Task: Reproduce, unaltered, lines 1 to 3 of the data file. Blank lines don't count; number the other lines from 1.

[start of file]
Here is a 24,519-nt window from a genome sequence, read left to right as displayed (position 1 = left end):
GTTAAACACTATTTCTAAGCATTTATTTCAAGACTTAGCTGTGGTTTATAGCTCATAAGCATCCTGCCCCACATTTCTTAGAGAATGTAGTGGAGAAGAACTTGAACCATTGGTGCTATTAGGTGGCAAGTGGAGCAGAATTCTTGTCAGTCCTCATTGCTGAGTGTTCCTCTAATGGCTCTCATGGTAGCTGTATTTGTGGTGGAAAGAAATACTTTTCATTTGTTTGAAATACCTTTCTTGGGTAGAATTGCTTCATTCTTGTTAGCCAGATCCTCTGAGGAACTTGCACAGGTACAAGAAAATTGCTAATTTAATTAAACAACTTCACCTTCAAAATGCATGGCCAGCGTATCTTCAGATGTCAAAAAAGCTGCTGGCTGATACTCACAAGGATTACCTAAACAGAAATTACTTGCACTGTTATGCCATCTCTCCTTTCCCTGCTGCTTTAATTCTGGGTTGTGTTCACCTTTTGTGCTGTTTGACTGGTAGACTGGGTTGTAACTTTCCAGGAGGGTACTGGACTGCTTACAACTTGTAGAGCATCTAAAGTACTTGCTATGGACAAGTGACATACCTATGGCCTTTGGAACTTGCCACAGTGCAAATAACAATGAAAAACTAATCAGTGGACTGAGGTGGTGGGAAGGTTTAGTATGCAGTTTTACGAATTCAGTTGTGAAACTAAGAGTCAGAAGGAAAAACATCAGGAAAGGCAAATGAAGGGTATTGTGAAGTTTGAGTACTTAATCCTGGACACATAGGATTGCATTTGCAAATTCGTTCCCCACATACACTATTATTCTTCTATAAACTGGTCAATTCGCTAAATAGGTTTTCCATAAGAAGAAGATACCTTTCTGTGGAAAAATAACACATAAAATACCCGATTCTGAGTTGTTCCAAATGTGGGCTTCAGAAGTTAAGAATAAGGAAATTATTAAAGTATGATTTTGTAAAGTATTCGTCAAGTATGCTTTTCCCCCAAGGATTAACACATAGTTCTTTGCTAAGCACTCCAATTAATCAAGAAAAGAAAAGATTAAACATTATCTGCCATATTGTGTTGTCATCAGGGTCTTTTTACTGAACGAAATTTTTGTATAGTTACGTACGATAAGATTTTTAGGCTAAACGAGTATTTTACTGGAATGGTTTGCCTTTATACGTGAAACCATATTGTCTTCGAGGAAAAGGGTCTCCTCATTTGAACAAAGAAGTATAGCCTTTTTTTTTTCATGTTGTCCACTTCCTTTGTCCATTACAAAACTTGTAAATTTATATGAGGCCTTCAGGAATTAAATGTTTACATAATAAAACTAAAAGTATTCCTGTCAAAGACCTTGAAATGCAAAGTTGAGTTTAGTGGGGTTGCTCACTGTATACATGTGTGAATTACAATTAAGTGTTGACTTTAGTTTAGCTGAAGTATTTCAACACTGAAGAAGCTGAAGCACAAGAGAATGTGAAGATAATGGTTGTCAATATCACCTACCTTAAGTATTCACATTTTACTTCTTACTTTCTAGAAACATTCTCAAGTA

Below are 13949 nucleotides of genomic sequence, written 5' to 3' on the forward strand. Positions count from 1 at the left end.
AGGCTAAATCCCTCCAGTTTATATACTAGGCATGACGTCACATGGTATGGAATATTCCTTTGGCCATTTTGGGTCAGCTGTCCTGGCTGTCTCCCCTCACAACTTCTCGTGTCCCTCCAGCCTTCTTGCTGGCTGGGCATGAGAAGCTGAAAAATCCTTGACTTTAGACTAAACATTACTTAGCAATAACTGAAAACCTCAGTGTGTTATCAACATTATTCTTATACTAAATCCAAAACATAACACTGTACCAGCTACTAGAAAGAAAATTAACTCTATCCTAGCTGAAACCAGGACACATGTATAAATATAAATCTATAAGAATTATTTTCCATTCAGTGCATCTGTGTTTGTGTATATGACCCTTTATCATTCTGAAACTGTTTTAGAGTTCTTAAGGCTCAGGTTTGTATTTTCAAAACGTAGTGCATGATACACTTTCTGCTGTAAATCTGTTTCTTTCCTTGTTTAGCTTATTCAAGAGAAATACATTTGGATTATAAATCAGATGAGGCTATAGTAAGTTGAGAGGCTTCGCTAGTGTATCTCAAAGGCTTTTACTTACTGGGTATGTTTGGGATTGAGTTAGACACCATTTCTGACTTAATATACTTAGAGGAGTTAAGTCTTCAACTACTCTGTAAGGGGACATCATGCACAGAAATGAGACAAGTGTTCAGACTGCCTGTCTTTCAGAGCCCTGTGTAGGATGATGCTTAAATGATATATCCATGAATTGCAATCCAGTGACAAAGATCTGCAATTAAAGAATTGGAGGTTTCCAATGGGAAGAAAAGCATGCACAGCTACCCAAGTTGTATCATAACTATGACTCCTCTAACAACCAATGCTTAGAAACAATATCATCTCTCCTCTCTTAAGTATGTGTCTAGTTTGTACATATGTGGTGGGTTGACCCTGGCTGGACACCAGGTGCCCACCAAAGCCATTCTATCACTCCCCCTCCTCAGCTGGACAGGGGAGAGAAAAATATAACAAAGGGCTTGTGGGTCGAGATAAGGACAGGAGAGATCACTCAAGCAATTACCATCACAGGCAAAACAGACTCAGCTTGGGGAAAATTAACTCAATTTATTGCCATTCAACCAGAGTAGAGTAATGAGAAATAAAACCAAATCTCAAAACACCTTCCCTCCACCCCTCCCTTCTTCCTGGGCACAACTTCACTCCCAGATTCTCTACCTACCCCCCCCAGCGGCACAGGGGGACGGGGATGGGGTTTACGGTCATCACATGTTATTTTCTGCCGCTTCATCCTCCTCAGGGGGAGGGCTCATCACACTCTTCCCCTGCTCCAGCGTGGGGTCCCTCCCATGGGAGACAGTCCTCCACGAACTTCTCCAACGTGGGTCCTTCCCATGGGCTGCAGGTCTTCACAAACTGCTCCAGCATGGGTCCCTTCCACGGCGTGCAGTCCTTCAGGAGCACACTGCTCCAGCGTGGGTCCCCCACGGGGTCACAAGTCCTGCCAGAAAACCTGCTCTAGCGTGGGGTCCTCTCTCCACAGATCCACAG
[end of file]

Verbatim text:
Here is a 24,519-nt window from a genome sequence, read left to right as displayed (position 1 = left end):
GTTAAACACTATTTCTAAGCATTTATTTCAAGACTTAGCTGTGGTTTATAGCTCATAAGCATCCTGCCCCACATTTCTTAGAGAATGTAGTGGAGAAGAACTTGAACCATTGGTGCTATTAGGTGGCAAGTGGAGCAGAATTCTTGTCAGTCCTCATTGCTGAGTGTTCCTCTAATGGCTCTCATGGTAGCTGTATTTGTGGTGGAAAGAAATACTTTTCATTTGTTTGAAATACCTTTCTTGGGTAGAATTGCTTCATTCTTGTTAGCCAGATCCTCTGAGGAACTTGCACAGGTACAAGAAAATTGCTAATTTAATTAAACAACTTCACCTTCAAAATGCATGGCCAGCGTATCTTCAGATGTCAAAAAAGCTGCTGGCTGATACTCACAAGGATTACCTAAACAGAAATTACTTGCACTGTTATGCCATCTCTCCTTTCCCTGCTGCTTTAATTCTGGGTTGTGTTCACCTTTTGTGCTGTTTGACTGGTAGACTGGGTTGTAACTTTCCAGGAGGGTACTGGACTGCTTACAACTTGTAGAGCATCTAAAGTACTTGCTATGGACAAGTGACATACCTATGGCCTTTGGAACTTGCCACAGTGCAAATAACAATGAAAAACTAATCAGTGGACTGAGGTGGTGGGAAGGTTTAGTATGCAGTTTTACGAATTCAGTTGTGAAACTAAGAGTCAGAAGGAAAAACATCAGGAAAGGCAAATGAAGGGTATTGTGAAGTTTGAGTACTTAATCCTGGACACATAGGATTGCATTTGCAAATTCGTTCCCCACATACACTATTATTCTTCTATAAACTGGTCAATTCGCTAAATAGGTTTTCCATAAGAAGAAGATACCTTTCTGTGGAAAAATAACACATAAAATACCCGATTCTGAGTTGTTCCAAATGTGGGCTTCAGAAGTTAAGAATAAGGAAATTATTAAAGTATGATTTTGTAAAGTATTCGTCAAGTATGCTTTTCCCCCAAGGATTAACACATAGTTCTTTGCTAAGCACTCCAATTAATCAAGAAAAGAAAAGATTAAACATTATCTGCCATATTGTGTTGTCATCAGGGTCTTTTTACTGAACGAAATTTTTGTATAGTTACGTACGATAAGATTTTTAGGCTAAACGAGTATTTTACTGGAATGGTTTGCCTTTATACGTGAAACCATATTGTCTTCGAGGAAAAGGGTCTCCTCATTTGAACAAAGAAGTATAGCCTTTTTTTTTTCATGTTGTCCACTTCCTTTGTCCATTACAAAACTTGTAAATTTATATGAGGCCTTCAGGAATTAAATGTTTACATAATAAAACTAAAAGTATTCCTGTCAAAGACCTTGAAATGCAAAGTTGAGTTTAGTGGGGTTGCTCACTGTATACATGTGTGAATTACAATTAAGTGTTGACTTTAGTTTAGCTGAAGTATTTCAACACTGAAGAAGCTGAAGCACAAGAGAATGTGAAGATAATGGTTGTCAATATCACCTACCTTAAGTATTCACATTTTACTTCTTACTTTCTAGAAACATTCTCAAGTA

Below are 13949 nucleotides of genomic sequence, written 5' to 3' on the forward strand. Positions count from 1 at the left end.